effective form to prevent a malady, however, efforts are never
enough: The risk to switch between ally and enemy is always
what each church offers to have a healthy and prosperous life
and prevent evil and disease”. For the Chamula case, I would
include the summoning power and social recognition of the
minister and the church itself. It’s not a coincidence that during
nearly 30 years – since 1965, approximately – Chamula ranked
near the top of the region in regard to prosecution and expulsions
of the Evangelical population in their municipality, and that
religious intolerance only waned after the Evangelical faith gained
prominence in Chiapas and an important Evangelical leader
was voted governor of the state from 2000-2006, to the point
that, nowadays, the municipality is full of evangelic temples, and
stewardship positions can be covered by Evangelical Chamulas
The conversion of Manuel San Juan, who is said to be
responsible of the expulsion over more than one thousand
Evangelical families from Chamula, is one of the more notable
cases. His actions in favor of tradition made him infamous among
both Traditionalists and Evangelicals as someone dedicated to
abuse and expel the converts . However, the life of Manuel
had a radical turn: currently he is an important Evangelical leader
with a temple near his house. It is possible that, as it happens
with other groups such as the Tzeltal or peoples of other farther
regions, such as the Wari’, that conversion to Christianity, or any
other religion, may be moderated by the opportunity of gaining
new understanding: learning new insights and become something
new . It is clear that deeper study is required to address such a
complex subject, however, it is possible to observe, in general, that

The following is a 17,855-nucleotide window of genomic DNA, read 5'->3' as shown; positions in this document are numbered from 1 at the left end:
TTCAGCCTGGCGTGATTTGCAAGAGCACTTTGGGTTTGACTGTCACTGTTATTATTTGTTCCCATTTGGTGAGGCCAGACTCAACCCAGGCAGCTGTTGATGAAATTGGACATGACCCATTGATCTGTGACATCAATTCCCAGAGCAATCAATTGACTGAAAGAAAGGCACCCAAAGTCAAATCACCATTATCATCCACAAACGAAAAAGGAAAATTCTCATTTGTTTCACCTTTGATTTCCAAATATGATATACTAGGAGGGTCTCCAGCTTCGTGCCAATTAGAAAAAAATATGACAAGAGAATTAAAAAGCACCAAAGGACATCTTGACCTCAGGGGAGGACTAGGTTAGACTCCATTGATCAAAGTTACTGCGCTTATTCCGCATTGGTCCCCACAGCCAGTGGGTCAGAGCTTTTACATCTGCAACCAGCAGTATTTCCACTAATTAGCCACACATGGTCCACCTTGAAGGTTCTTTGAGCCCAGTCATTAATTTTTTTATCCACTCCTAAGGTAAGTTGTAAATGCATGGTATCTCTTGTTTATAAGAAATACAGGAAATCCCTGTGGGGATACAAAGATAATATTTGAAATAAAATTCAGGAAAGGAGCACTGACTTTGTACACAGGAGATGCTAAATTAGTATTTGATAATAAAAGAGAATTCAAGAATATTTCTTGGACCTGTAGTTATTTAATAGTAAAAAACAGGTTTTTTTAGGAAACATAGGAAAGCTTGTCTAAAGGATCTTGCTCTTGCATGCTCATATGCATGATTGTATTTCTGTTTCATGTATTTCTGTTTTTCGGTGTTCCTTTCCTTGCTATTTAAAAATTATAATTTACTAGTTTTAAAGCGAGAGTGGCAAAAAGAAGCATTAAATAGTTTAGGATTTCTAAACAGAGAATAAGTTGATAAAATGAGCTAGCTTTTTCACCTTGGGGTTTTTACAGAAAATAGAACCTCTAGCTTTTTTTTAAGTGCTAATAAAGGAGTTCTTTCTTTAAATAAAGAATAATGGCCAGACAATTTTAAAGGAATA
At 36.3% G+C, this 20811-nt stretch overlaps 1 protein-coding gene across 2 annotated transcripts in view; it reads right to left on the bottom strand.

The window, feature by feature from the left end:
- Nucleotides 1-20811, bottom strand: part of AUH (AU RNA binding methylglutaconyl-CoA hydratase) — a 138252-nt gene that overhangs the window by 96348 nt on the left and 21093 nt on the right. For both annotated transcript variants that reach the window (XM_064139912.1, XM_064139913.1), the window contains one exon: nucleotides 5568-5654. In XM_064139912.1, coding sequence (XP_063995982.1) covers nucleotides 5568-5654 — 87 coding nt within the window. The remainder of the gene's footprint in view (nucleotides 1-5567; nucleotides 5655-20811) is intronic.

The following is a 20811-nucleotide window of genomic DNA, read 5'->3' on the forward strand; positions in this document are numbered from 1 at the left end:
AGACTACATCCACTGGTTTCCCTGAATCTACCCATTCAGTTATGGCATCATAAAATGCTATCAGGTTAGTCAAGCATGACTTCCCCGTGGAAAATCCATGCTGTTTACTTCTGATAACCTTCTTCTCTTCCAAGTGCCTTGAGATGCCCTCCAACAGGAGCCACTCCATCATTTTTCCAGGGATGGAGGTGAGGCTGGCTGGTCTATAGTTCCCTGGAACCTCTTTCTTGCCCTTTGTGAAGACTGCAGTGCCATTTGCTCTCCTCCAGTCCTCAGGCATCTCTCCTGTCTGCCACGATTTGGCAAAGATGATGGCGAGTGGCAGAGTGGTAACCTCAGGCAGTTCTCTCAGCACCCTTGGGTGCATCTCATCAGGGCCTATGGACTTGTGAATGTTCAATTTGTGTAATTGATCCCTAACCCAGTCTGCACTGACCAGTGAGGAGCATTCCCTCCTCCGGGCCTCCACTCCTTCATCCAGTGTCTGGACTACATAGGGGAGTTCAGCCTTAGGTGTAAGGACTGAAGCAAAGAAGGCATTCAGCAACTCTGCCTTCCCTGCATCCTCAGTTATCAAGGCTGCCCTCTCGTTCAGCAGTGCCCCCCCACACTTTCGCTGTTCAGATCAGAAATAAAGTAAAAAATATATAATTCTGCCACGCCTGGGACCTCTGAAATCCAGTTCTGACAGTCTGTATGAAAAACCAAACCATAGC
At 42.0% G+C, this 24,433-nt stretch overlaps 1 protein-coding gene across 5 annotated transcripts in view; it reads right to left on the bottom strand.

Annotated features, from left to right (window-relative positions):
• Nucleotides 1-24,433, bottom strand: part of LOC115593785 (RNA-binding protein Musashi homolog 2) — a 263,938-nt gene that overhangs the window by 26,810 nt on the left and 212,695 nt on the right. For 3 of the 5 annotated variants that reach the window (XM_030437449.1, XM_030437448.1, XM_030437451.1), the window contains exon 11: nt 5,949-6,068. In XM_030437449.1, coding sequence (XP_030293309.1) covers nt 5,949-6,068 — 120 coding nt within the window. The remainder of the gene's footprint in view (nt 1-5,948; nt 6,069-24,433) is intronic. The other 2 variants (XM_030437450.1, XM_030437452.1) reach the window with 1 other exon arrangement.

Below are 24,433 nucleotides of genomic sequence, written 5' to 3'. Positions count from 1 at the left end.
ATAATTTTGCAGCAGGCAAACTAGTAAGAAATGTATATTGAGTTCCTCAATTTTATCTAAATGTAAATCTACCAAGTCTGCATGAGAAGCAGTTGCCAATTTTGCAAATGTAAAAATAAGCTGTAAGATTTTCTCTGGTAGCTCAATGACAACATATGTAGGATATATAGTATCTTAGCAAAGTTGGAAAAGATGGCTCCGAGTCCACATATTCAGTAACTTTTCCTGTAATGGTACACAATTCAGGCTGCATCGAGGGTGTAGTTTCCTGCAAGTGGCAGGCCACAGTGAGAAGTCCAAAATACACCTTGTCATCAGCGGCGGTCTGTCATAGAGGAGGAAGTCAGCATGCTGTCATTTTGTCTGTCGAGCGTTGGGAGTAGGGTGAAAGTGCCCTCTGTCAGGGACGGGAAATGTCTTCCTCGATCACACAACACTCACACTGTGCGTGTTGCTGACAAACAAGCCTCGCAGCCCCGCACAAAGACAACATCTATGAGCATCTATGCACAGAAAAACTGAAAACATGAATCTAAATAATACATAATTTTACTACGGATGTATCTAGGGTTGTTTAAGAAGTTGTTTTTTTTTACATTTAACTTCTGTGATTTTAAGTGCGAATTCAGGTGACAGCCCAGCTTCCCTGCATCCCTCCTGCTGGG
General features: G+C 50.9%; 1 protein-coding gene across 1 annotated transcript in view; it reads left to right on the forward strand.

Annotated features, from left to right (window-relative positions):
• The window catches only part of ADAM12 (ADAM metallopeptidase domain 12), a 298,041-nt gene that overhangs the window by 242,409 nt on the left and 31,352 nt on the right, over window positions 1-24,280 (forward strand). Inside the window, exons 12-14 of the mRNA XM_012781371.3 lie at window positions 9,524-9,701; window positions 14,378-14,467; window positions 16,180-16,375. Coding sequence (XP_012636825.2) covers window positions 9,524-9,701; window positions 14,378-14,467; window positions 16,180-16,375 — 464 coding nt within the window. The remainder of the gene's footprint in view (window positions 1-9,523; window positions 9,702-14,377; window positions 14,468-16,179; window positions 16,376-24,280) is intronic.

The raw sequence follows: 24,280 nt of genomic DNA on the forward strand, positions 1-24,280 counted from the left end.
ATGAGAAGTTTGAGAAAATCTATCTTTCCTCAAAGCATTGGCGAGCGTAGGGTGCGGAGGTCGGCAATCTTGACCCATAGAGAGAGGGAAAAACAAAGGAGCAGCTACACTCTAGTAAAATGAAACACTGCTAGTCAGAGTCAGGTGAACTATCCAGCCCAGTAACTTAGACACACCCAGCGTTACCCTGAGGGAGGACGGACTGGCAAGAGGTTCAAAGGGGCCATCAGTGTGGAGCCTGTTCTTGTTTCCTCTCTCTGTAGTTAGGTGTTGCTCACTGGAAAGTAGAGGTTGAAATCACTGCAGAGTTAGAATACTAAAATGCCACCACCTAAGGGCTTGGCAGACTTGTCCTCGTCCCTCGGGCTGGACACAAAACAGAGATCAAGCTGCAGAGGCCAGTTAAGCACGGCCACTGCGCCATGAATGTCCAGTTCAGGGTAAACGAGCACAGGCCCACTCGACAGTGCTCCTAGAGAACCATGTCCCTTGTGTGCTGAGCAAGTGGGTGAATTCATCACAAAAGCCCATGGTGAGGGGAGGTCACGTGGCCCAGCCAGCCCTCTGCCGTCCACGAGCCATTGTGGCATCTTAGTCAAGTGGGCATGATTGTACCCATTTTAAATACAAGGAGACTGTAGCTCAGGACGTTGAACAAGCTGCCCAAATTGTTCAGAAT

religious conversion has to do with the possibility of becoming
part of a powerful network and to try a different way of life in
order to mitigate diverse dangers.
If potentially anyone can be preyed upon, the constitution
of groups of power by way of alliances is a viable way to prevent
“evil” and “disease”. To associate with someone with recognition
and power is, by extension, to become powerful and recognized,
and less vulnerable. This is how godfatherhood operates: Having
more ritual relatives (allies) gains more recognition, and thus,
less vulnerability. It’s not a coincidence that the word tsots (hair,
wool), from which the gentilic Tzotzil originates, is related to
tsatsal, power . Tsatsal kuxlejal, for example, is the expression
used to refer the way of life of an human with plenty of prestige
and power, someone who knows to relate with humans and
supernatural beings. In many prayers, God, and the saints as well,
are referred to as tsatsal vinik, tsatsal kaxlan: powerful man or
powerful ladino, respectively. The relationship between tsatsal,
tsots, alliance and power, is evident through garments, which
distinguishes them from other Tzotzil people: traditional clothes,
for men and women, are manufactured from Chiapas lamb wool,
which is a long-haired species. They are manufactured in such a
way that the more wool texture is exposed, the longer and more
abundant the hair locks are, and thus more valued in the social
and economic sense. To dress “of sheep and like sheep” is not a
fancy. These are the chon of Saint John the Baptist, considered one
of the most powerful saints in the Tzotzil cosmos. Therefore, using
those garments suggests a relationship with the saint; it’s even
comparable to stating: “I am a son of Saint John”, which in the past
was the reply when a ladino asked someone about their place of
origin, as many Chamula assert. It is an ethnical model that denotes
power by showing adherence to Saint John, considered one of the
most powerful saints in the region. In general, the success of a
human consists of becoming part of a powerful network, which
manifests as social recognition, and thus mitigates vulnerability
against predators. That is, gaining a higher social status that, in
other words, equates to adopting a chon from a higher trophic
level. It is said that a full and powerful human can possess up to
thirteen chon .